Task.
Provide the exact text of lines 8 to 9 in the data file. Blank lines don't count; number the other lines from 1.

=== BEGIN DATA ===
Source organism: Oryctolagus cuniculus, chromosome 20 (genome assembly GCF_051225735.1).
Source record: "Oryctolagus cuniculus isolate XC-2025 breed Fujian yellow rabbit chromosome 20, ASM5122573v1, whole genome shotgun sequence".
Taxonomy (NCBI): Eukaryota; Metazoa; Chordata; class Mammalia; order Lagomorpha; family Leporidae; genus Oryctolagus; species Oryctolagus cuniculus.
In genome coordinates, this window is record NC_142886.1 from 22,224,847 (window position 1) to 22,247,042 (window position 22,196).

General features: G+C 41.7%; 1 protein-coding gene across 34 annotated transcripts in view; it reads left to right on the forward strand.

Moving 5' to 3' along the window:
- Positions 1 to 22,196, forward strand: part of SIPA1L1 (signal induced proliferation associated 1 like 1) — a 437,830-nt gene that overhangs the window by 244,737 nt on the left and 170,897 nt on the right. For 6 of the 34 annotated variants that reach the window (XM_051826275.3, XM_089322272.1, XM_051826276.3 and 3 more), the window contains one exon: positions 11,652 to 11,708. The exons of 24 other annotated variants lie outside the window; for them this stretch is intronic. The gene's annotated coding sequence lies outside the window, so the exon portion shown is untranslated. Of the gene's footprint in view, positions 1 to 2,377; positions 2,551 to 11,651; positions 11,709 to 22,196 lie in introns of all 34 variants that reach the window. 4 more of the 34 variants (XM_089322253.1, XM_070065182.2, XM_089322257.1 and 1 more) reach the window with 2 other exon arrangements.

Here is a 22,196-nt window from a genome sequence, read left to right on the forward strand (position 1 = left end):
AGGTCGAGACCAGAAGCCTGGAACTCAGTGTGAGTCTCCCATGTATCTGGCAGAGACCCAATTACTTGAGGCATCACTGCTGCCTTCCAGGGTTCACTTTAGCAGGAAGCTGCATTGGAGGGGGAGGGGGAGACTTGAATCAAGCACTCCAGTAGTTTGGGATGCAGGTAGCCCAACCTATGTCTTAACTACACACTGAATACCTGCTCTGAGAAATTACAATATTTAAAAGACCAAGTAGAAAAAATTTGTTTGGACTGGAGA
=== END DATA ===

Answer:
Here is a 22,196-nt window from a genome sequence, read left to right on the forward strand (position 1 = left end):
AGGTCGAGACCAGAAGCCTGGAACTCAGTGTGAGTCTCCCATGTATCTGGCAGAGACCCAATTACTTGAGGCATCACTGCTGCCTTCCAGGGTTCACTTTAGCAGGAAGCTGCATTGGAGGGGGAGGGGGAGACTTGAATCAAGCACTCCAGTAGTTTGGGATGCAGGTAGCCCAACCTATGTCTTAACTACACACTGAATACCTGCTCTGAGAAATTACAATATTTAAAAGACCAAGTAGAAAAAATTTGTTTGGACTGGAGA